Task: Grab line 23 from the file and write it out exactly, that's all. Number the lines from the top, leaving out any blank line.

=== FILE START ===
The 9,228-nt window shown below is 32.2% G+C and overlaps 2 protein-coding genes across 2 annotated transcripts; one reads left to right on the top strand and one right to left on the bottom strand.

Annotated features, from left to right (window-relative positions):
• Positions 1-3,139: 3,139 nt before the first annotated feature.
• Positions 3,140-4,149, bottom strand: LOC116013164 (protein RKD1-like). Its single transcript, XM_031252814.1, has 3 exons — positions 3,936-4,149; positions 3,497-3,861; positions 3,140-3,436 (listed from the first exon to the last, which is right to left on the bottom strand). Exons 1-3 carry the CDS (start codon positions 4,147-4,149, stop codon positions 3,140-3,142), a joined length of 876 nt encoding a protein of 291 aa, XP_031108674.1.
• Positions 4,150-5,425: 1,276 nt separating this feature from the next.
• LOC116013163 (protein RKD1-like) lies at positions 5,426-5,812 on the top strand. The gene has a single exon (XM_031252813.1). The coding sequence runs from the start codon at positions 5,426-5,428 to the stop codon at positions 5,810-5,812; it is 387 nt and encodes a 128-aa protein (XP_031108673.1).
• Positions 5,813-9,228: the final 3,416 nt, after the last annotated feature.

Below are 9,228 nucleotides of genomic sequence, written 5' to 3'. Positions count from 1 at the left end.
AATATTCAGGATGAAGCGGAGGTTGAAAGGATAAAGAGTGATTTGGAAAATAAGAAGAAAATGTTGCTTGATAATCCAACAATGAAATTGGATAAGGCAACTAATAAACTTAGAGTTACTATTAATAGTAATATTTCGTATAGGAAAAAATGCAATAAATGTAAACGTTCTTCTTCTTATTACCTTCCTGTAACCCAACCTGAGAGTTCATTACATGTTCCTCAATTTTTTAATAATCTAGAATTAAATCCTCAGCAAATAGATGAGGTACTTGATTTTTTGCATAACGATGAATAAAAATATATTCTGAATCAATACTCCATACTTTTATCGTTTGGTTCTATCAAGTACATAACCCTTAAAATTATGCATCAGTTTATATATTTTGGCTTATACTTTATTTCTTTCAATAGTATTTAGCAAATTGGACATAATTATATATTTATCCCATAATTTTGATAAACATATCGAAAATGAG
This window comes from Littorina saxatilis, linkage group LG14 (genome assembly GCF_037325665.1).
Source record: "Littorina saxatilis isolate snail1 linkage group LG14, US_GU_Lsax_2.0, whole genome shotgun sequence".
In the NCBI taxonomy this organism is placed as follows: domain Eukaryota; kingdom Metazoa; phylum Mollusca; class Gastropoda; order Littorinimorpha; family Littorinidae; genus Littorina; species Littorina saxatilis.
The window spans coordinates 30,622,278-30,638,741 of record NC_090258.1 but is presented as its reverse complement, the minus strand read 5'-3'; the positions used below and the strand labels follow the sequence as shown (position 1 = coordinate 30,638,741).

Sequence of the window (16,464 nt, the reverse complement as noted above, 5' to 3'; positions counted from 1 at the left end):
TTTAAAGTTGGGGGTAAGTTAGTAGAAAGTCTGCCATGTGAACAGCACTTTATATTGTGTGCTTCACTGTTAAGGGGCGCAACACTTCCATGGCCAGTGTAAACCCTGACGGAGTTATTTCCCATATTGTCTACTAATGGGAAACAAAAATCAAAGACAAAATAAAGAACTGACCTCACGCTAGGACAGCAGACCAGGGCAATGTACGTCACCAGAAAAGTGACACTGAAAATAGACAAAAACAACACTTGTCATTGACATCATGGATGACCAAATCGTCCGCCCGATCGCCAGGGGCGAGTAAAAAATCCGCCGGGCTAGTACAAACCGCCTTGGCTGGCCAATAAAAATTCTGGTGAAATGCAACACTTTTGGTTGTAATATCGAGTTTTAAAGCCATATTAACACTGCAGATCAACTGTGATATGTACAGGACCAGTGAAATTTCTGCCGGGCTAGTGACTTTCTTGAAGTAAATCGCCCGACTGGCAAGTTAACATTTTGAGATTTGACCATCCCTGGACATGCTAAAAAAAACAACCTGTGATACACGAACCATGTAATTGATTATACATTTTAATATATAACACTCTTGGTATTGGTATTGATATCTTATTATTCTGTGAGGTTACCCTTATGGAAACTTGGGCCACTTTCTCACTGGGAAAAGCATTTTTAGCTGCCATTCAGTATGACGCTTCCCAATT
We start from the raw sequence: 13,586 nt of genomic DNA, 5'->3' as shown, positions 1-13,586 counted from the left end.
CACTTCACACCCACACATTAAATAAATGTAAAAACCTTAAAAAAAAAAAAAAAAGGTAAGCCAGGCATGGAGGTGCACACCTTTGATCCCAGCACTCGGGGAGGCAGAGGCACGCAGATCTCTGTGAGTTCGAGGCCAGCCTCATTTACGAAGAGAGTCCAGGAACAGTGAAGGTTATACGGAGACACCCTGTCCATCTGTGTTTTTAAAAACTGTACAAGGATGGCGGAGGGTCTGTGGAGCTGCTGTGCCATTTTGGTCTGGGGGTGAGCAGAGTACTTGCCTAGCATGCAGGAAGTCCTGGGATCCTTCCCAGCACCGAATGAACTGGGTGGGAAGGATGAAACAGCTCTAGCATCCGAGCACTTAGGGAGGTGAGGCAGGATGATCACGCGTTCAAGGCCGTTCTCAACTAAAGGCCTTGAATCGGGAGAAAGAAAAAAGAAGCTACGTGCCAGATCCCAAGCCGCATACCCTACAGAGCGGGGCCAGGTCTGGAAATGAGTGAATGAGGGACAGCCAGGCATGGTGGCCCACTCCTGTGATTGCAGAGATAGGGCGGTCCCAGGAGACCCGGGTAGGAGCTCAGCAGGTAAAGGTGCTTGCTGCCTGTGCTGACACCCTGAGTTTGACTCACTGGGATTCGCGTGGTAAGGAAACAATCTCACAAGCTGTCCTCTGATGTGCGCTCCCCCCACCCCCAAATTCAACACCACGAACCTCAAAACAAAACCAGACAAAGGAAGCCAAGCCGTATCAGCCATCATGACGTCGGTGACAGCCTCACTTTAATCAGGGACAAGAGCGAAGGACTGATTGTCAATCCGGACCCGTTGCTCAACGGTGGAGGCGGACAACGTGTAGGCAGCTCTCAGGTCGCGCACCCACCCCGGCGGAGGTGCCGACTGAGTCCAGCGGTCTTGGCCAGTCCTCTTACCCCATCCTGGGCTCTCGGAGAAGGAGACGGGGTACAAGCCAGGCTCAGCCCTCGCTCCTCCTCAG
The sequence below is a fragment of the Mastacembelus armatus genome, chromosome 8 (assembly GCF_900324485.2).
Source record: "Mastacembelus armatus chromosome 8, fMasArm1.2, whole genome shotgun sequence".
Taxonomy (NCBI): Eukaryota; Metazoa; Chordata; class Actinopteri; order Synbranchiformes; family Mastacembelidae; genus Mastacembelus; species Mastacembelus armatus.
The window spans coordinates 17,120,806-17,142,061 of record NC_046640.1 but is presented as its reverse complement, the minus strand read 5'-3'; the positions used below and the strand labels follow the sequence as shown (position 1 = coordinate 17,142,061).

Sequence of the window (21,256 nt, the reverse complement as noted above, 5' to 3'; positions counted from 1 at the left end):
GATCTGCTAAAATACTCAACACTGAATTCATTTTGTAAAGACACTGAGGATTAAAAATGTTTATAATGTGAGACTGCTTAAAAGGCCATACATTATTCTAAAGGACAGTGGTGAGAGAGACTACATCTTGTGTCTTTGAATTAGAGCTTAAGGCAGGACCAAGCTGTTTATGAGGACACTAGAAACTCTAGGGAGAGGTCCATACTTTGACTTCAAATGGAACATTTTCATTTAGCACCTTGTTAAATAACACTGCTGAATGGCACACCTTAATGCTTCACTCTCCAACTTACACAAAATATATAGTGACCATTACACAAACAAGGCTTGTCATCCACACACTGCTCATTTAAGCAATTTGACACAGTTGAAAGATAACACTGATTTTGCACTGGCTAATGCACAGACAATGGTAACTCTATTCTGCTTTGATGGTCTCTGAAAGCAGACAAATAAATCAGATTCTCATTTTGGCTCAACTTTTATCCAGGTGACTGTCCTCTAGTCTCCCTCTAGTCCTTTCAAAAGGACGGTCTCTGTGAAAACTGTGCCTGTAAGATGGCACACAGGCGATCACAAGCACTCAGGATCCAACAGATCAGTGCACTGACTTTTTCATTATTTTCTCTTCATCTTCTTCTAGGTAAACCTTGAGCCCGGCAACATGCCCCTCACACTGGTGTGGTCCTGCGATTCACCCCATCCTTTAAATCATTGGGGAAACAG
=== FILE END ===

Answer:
GATCTGCTAAAATACTCAACACTGAATTCATTTTGTAAAGACACTGAGGATTAAAAATGTTTATAATGTGAGACTGCTTAAAAGGCCATACATTATTCTAAAGGACAGTGGTGAGAGAGACTACATCTTGTGTCTTTGAATTAGAGCTTAAGGCAGGACCAAGCTGTTTATGAGGACACTAGAAACTCTAGGGAGAGGTCCATACTTTGACTTCAAATGGAACATTTTCATTTAGCACCTTGTTAAATAACACTGCTGAATGGCACACCTTAATGCTTCACTCTCCAACTTACACAAAATATATAGTGACCATTACACAAACAAGGCTTGTCATCCACACACTGCTCATTTAAGCAATTTGACACAGTTGAAAGATAACACTGATTTTGCACTGGCTAATGCACAGACAATGGTAACTCTATTCTGCTTTGATGGTCTCTGAAAGCAGACAAATAAATCAGATTCTCATTTTGGCTCAACTTTTATCCAGGTGACTGTCCTCTAGTCTCCCTCTAGTCCTTTCAAAAGGACGGTCTCTGTGAAAACTGTGCCTGTAAGATGGCACACAGGCGATCACAAGCACTCAGGATCCAACAGATCAGTGCACTGACTTTTTCATTATTTTCTCTTCATCTTCTTCTAGGTAAACCTTGAGCCCGGCAACATGCCCCTCACACTGGTGTGGTCCTGCGATTCACCCCATCCTTTAAATCATTGGGGAAACAG